How We Rank the Robos
The robo advisors were ranked on a comprehensive set of criteria. The final robo score was made up of a qualitative review of their services, platform, company, and features, as well as a quantitative score based primarily on the costs and performance of the portfolio. A small portion of the quantitative score is based on the size and tenure of the robo advice product. When scoring the qualitative aspect of the service, we looked at six main criteria: financial planning, user interface and customer experience, product features, access to live advisors, transparency and conflicts of interest, and account minimums.
Below we give examples of what earned robos points in each section.
Financial Planning: Here we graded the platforms on the quality of financial planning services offered. Robos that allowed users to build or create single or multi-goal financial plans were awarded points. Examples of financial planning tool features that earned points were those that allowed for “what if” scenarios, helped users calculate retirement spending needs, and offered suggestions on appropriate monthly saving goals.
User Interface and Customer Experience: Here we evaluated the user interface and the digital customer experience. We looked at the ease of getting to basic account information and general accessibility of the site. Points were also awarded to platforms that had good content and articles on basic personal finance and investing topics. Availability of live chat options and mobile apps also helped robos score higher in this category.
Product Features: Robos were awarded points for different types of features. Tax-loss harvesting, types of accounts offered, access to impact or other themed portfolios, and the ability for a robo to customize a portfolio to a specific customer situation were all among the features we looked for in this category.
Transparency and Conflicts of Interest: In this category we looked for things like whether or not a user could compare their portfolio to a standard benchmark easily to help them understand performance. We also awarded points for platforms that made their models available before account opening, and further points if they also published performance of their models to prospective customers. White papers and other information on how portfolios are constructed were also awarded points. We also awarded points to those portfolios that did not rely entirely on proprietary products when constructing their portfolios.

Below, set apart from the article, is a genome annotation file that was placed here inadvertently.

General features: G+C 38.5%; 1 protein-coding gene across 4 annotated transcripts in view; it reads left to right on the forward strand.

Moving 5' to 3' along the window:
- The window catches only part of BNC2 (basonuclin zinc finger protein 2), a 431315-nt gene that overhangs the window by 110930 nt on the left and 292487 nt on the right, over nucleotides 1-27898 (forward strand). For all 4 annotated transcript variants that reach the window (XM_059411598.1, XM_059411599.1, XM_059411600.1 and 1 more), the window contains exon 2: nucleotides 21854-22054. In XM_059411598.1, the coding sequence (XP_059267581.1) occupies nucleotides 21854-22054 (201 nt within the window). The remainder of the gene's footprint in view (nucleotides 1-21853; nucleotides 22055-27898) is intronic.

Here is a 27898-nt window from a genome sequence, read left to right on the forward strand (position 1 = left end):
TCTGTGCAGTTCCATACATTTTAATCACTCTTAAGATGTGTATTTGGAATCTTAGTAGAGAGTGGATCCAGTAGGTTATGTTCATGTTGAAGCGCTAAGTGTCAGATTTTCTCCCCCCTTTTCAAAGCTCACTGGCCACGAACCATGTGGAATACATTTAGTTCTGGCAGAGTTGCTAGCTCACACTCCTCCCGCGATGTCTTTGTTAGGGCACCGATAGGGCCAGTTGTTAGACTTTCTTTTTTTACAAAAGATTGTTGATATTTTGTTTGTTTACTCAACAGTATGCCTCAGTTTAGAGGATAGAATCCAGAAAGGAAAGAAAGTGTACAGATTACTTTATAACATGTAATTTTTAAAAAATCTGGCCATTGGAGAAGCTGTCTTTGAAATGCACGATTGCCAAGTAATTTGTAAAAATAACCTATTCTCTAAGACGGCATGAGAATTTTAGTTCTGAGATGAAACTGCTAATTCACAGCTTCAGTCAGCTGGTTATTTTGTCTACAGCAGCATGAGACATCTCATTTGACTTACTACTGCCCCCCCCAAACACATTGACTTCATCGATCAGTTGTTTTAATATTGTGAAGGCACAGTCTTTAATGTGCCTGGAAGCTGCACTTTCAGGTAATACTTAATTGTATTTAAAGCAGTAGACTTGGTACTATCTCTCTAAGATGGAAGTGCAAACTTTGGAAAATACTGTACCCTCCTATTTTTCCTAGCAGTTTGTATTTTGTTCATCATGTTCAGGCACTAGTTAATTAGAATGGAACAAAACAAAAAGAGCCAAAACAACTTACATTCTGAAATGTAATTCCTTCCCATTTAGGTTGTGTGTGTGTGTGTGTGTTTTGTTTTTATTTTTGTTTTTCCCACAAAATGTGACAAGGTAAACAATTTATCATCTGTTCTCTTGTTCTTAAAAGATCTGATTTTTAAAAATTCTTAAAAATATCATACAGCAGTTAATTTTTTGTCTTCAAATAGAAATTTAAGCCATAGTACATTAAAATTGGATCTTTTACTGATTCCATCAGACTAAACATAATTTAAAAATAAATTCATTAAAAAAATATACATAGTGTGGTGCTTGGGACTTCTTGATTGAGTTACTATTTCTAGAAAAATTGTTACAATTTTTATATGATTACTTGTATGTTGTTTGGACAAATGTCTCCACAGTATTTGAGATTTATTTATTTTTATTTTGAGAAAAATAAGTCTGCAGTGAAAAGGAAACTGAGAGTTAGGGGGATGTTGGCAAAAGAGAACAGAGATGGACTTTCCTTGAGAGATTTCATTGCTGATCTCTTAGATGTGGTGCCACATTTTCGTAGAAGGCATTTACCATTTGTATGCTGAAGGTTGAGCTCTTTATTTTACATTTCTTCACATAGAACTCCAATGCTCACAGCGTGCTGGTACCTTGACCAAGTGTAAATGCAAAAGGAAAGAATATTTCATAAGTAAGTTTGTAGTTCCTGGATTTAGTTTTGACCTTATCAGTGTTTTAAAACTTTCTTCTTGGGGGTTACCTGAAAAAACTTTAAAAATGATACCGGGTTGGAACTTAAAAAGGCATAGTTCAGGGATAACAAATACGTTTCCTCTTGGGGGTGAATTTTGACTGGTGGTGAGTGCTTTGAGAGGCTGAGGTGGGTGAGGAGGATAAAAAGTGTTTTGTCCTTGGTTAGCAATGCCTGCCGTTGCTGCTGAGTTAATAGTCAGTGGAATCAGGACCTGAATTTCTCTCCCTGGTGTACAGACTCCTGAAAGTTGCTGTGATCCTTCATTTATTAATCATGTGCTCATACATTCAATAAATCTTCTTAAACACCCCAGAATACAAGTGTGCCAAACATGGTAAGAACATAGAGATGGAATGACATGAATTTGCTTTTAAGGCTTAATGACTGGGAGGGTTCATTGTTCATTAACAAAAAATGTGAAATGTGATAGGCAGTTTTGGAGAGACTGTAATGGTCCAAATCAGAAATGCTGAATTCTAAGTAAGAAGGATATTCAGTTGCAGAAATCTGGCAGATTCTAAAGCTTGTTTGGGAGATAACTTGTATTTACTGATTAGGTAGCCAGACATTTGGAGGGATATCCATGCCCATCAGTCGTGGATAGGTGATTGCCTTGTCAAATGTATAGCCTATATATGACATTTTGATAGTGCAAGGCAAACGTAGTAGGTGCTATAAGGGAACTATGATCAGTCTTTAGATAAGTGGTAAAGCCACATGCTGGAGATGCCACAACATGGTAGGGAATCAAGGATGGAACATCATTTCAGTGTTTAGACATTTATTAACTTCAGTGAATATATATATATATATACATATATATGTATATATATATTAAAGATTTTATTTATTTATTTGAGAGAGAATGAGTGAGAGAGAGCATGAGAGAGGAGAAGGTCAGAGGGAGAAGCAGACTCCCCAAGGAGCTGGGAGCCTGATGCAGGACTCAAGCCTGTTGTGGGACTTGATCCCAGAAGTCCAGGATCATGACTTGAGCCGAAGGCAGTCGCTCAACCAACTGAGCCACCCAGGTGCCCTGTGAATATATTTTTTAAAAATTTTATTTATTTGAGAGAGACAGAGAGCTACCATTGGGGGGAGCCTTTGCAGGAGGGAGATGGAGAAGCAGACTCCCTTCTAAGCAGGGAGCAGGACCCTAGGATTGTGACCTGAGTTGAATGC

Access to Live Advisors: Robos with access to live advisors, or the ability to upgrade to a product that has live advisors, earned points. Robos earned more points if there was a dedicated live advisor option, if they required their advisors to hold CFPs, and if live advisors were made available to all service levels.
Account Minimum: Robos earned points for having lower minimums. This section was weighted less than the other five categories above.
Costs: Robos with low management fees, low expense ratios, and low or no allocations to cash scored the highest for costs.
Performance: We used two metrics to grade a robo’s performance. The first was Sharpe Ratio, which is a measure of risk-adjusted returns. The second was their return above/below the normalized benchmark. This measurement method reduces the impact of different equity/bond allocations in the portfolio. The method of using a normalized benchmark was created by the team at The Robo ReportTM and is explained in detail in the methodology section.
Size and Tenure: This score is based on the AUM and age of the robo advice products. Large amounts of AUM and older products are less likely to be discontinued in the future, forcing a client to change providers or products, which can be disadvantageous to the client. Robos that do not publish their AUM specific to the robo advice product only received the points available for the age of the robo. We encourage robo advisors and their parent companies to release AUM data for their different products in the interest of transparency to the investor.